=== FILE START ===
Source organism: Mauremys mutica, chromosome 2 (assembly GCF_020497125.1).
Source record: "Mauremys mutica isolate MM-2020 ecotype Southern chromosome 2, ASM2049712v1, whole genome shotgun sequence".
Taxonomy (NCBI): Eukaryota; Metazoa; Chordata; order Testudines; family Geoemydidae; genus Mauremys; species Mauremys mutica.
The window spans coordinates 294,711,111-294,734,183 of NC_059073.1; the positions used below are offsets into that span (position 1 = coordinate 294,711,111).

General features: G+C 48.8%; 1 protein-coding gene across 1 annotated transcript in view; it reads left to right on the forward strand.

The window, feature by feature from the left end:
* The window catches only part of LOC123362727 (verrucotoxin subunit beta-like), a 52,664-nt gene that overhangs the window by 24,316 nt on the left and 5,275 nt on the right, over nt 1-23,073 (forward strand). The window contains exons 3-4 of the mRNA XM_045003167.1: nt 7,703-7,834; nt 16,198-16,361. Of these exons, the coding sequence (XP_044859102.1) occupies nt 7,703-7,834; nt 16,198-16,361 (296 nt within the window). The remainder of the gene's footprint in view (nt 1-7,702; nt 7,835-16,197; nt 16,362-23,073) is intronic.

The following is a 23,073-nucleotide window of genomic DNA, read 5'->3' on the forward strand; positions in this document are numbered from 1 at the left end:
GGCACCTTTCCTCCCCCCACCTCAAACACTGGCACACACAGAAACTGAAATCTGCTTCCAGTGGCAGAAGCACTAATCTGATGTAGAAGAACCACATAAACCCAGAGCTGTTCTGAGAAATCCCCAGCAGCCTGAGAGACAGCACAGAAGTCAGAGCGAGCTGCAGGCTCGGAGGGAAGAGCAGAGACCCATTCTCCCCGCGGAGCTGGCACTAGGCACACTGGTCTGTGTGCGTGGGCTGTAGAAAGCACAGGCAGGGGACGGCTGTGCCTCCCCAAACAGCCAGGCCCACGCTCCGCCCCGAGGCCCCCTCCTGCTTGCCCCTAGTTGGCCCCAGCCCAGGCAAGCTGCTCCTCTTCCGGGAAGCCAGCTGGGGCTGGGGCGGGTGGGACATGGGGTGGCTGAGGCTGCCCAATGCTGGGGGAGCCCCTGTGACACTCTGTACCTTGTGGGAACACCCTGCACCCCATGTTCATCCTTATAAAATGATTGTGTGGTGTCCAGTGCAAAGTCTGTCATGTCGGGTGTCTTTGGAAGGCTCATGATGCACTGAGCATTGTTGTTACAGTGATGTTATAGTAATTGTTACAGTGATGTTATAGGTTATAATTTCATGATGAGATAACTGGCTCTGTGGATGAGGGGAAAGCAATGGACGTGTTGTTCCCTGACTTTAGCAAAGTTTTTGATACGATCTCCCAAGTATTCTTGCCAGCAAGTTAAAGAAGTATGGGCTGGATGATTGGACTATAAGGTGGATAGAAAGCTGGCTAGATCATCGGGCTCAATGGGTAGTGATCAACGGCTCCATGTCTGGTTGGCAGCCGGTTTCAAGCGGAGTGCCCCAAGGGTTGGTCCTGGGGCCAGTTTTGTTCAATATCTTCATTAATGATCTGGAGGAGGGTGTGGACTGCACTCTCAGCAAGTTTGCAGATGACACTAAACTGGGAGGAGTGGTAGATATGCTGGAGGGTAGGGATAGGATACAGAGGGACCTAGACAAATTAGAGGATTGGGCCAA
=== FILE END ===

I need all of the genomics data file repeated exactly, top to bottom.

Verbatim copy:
Source organism: Mauremys mutica, chromosome 2 (assembly GCF_020497125.1).
Source record: "Mauremys mutica isolate MM-2020 ecotype Southern chromosome 2, ASM2049712v1, whole genome shotgun sequence".
Taxonomy (NCBI): Eukaryota; Metazoa; Chordata; order Testudines; family Geoemydidae; genus Mauremys; species Mauremys mutica.
The window spans coordinates 294,711,111-294,734,183 of NC_059073.1; the positions used below are offsets into that span (position 1 = coordinate 294,711,111).

General features: G+C 48.8%; 1 protein-coding gene across 1 annotated transcript in view; it reads left to right on the forward strand.

The window, feature by feature from the left end:
* The window catches only part of LOC123362727 (verrucotoxin subunit beta-like), a 52,664-nt gene that overhangs the window by 24,316 nt on the left and 5,275 nt on the right, over nt 1-23,073 (forward strand). The window contains exons 3-4 of the mRNA XM_045003167.1: nt 7,703-7,834; nt 16,198-16,361. Of these exons, the coding sequence (XP_044859102.1) occupies nt 7,703-7,834; nt 16,198-16,361 (296 nt within the window). The remainder of the gene's footprint in view (nt 1-7,702; nt 7,835-16,197; nt 16,362-23,073) is intronic.

The following is a 23,073-nucleotide window of genomic DNA, read 5'->3' on the forward strand; positions in this document are numbered from 1 at the left end:
GGCACCTTTCCTCCCCCCACCTCAAACACTGGCACACACAGAAACTGAAATCTGCTTCCAGTGGCAGAAGCACTAATCTGATGTAGAAGAACCACATAAACCCAGAGCTGTTCTGAGAAATCCCCAGCAGCCTGAGAGACAGCACAGAAGTCAGAGCGAGCTGCAGGCTCGGAGGGAAGAGCAGAGACCCATTCTCCCCGCGGAGCTGGCACTAGGCACACTGGTCTGTGTGCGTGGGCTGTAGAAAGCACAGGCAGGGGACGGCTGTGCCTCCCCAAACAGCCAGGCCCACGCTCCGCCCCGAGGCCCCCTCCTGCTTGCCCCTAGTTGGCCCCAGCCCAGGCAAGCTGCTCCTCTTCCGGGAAGCCAGCTGGGGCTGGGGCGGGTGGGACATGGGGTGGCTGAGGCTGCCCAATGCTGGGGGAGCCCCTGTGACACTCTGTACCTTGTGGGAACACCCTGCACCCCATGTTCATCCTTATAAAATGATTGTGTGGTGTCCAGTGCAAAGTCTGTCATGTCGGGTGTCTTTGGAAGGCTCATGATGCACTGAGCATTGTTGTTACAGTGATGTTATAGTAATTGTTACAGTGATGTTATAGGTTATAATTTCATGATGAGATAACTGGCTCTGTGGATGAGGGGAAAGCAATGGACGTGTTGTTCCCTGACTTTAGCAAAGTTTTTGATACGATCTCCCAAGTATTCTTGCCAGCAAGTTAAAGAAGTATGGGCTGGATGATTGGACTATAAGGTGGATAGAAAGCTGGCTAGATCATCGGGCTCAATGGGTAGTGATCAACGGCTCCATGTCTGGTTGGCAGCCGGTTTCAAGCGGAGTGCCCCAAGGGTTGGTCCTGGGGCCAGTTTTGTTCAATATCTTCATTAATGATCTGGAGGAGGGTGTGGACTGCACTCTCAGCAAGTTTGCAGATGACACTAAACTGGGAGGAGTGGTAGATATGCTGGAGGGTAGGGATAGGATACAGAGGGACCTAGACAAATTAGAGGATTGGGCCAA